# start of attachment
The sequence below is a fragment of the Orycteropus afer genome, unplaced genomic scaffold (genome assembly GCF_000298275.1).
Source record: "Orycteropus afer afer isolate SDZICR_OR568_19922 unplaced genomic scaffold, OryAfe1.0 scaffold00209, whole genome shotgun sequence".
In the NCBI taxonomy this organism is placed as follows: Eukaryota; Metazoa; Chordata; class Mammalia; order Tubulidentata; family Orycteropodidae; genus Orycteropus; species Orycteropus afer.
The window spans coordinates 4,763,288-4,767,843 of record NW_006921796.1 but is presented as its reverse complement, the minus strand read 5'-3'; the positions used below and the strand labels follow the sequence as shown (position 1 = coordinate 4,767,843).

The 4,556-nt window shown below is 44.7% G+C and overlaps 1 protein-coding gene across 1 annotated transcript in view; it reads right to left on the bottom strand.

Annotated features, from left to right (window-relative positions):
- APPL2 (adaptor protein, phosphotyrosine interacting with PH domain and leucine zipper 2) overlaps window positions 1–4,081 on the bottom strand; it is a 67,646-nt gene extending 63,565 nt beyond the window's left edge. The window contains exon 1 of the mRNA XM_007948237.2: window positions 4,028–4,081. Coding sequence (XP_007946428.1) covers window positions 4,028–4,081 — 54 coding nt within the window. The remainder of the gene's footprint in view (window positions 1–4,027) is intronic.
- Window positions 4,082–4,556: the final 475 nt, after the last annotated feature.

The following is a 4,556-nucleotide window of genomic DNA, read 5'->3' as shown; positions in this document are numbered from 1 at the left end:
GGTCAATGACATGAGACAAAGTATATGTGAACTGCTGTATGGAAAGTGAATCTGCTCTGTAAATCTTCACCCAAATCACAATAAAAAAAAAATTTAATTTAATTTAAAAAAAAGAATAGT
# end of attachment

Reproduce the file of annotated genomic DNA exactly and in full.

The sequence below is a fragment of the Orycteropus afer genome, unplaced genomic scaffold (genome assembly GCF_000298275.1).
Source record: "Orycteropus afer afer isolate SDZICR_OR568_19922 unplaced genomic scaffold, OryAfe1.0 scaffold00209, whole genome shotgun sequence".
In the NCBI taxonomy this organism is placed as follows: Eukaryota; Metazoa; Chordata; class Mammalia; order Tubulidentata; family Orycteropodidae; genus Orycteropus; species Orycteropus afer.
The window spans coordinates 4,763,288-4,767,843 of record NW_006921796.1 but is presented as its reverse complement, the minus strand read 5'-3'; the positions used below and the strand labels follow the sequence as shown (position 1 = coordinate 4,767,843).

The 4,556-nt window shown below is 44.7% G+C and overlaps 1 protein-coding gene across 1 annotated transcript in view; it reads right to left on the bottom strand.

Annotated features, from left to right (window-relative positions):
- APPL2 (adaptor protein, phosphotyrosine interacting with PH domain and leucine zipper 2) overlaps window positions 1–4,081 on the bottom strand; it is a 67,646-nt gene extending 63,565 nt beyond the window's left edge. The window contains exon 1 of the mRNA XM_007948237.2: window positions 4,028–4,081. Coding sequence (XP_007946428.1) covers window positions 4,028–4,081 — 54 coding nt within the window. The remainder of the gene's footprint in view (window positions 1–4,027) is intronic.
- Window positions 4,082–4,556: the final 475 nt, after the last annotated feature.

The following is a 4,556-nucleotide window of genomic DNA, read 5'->3' as shown; positions in this document are numbered from 1 at the left end:
GGTCAATGACATGAGACAAAGTATATGTGAACTGCTGTATGGAAAGTGAATCTGCTCTGTAAATCTTCACCCAAATCACAATAAAAAAAAAATTTAATTTAATTTAAAAAAAAGAATAGT